Marine heat waves also affect the seabed and can be even more intense and lasting than those affecting the more superficial waters: this is demonstrated by the first complete analysis of marine heat waves, conducted on the waters covering the continental shelf of North America and which represent a crucial habitat for many valuable species on the market such as lobsters and cod.
The study is published in Nature Communications by a team of researchers led by the US Agency for the study of oceans and atmosphere (Noaa) which was also attended by the Italian Antonietta Capotondi, physical oceanographer at Noaa and the University of Colorado to Boulder.
"Researchers have been studying marine heat waves at the sea surface for more than a decade," says first author of the study, Dillon Amaya of NOAA.
"This is the first time we've been able to really dive deeper and assess how these extreme events play out along shallow seabeds."
Graphical representation of the depth of the western Atlantic as seen by satellites (source: NOAA, National Environmental Satellite and Information Service)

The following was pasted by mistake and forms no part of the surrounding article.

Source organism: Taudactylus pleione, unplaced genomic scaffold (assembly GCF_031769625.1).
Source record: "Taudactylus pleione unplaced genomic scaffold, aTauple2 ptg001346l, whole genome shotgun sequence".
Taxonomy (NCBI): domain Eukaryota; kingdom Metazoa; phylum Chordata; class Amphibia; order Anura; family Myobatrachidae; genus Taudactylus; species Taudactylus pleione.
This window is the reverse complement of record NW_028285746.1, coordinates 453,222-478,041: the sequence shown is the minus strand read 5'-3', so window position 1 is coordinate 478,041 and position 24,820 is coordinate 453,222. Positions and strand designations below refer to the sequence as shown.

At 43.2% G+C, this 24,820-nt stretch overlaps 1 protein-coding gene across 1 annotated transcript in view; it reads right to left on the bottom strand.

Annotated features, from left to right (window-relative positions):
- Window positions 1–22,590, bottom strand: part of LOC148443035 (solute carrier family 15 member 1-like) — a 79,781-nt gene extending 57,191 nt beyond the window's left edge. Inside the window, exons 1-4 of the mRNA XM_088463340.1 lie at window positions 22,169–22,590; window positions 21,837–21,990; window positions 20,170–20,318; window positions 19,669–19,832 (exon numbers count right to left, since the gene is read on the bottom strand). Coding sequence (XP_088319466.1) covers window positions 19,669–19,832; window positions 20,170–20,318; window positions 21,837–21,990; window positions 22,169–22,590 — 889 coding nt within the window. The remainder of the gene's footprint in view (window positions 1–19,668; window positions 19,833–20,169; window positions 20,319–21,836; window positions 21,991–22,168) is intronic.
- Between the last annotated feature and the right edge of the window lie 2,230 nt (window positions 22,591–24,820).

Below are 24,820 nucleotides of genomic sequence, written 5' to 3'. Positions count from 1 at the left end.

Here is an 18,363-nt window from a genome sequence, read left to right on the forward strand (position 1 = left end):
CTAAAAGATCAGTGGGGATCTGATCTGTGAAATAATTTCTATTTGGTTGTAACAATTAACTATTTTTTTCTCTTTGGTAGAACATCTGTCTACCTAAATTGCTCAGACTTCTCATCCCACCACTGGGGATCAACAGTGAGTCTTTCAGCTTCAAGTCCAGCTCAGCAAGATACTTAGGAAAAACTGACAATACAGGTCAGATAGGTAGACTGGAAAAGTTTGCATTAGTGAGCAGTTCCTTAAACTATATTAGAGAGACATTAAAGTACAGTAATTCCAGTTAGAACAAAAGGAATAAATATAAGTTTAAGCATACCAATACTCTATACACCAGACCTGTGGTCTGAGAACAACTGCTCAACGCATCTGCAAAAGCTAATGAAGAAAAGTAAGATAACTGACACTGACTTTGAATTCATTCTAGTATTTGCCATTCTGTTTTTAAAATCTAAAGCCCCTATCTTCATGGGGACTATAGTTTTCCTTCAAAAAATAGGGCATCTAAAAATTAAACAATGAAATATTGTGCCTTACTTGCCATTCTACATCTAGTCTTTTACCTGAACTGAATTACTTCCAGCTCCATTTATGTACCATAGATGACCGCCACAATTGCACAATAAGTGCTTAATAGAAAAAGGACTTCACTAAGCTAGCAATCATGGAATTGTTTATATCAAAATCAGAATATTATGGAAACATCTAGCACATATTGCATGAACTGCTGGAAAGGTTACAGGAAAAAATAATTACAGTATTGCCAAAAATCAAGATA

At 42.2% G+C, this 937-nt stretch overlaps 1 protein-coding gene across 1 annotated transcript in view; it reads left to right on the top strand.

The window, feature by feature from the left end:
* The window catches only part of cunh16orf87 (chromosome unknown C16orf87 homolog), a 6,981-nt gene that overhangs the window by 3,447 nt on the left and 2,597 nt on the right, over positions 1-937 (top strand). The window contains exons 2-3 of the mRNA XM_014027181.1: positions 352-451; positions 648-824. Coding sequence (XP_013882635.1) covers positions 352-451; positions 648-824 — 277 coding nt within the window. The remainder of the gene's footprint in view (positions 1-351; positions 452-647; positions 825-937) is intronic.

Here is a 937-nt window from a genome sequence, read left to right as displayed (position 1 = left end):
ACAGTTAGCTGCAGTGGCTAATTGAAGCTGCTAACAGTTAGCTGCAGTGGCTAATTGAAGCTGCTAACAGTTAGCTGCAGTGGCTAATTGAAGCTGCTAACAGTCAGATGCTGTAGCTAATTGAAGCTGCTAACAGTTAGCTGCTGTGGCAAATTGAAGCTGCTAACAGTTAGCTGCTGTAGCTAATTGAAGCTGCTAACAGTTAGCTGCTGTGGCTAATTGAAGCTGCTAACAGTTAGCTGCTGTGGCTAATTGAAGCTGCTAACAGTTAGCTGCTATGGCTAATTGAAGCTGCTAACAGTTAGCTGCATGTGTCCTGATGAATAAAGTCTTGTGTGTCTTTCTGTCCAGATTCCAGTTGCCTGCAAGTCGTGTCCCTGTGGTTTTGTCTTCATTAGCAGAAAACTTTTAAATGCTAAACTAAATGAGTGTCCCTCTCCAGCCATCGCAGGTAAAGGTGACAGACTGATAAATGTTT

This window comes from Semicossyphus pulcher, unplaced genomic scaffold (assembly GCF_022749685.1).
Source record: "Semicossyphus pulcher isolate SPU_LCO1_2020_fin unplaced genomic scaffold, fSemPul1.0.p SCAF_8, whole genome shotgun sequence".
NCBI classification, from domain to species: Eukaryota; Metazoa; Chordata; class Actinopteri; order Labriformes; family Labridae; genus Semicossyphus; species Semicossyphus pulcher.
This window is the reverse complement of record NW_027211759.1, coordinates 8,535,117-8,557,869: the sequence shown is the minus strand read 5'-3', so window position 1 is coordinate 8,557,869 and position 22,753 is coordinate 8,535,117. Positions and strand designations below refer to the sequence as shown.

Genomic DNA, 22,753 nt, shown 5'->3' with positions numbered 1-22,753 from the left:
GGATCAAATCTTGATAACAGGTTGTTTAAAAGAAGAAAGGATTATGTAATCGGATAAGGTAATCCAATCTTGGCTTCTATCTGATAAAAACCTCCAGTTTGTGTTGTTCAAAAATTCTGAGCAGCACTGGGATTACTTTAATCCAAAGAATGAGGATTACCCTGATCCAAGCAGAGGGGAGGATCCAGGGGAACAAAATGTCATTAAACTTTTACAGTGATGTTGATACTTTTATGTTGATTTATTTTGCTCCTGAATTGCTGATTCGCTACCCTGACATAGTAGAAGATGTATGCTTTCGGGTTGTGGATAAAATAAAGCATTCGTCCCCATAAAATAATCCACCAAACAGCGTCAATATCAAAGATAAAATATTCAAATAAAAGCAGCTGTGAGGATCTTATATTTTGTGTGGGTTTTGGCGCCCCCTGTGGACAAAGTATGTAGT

To make up for the lack of data, the researchers started from the observations made on the sea surface (thanks to satellites, ships and buoys) and inserted them into some predictive models that allow to simulate ocean currents and the influence of the atmosphere, in order to reconstruct the seabed temperatures.
The analysis focused on the east and west coasts of North America, based on data collected between 1993 and 2019, and produced simulations with a resolution of 8 kilometers.
The results indicate that seabed heat waves tend to persist longer (even months) and are sometimes more intense than those observed on the surface in the same location, with temperature increases ranging between 0.5 and 3 degrees.
Shallow and deep heat waves tend to be synchronous in regions where the waters are shallower and mix better, while where the waters are deeper, heat waves on the seabed can occur even without there being obvious signs in surface.
Fishermen therefore risk perceiving the phenomenon only when the effects on the marine ecosystem become visible and for this, the researchers conclude, a long-term monitoring system would be necessary.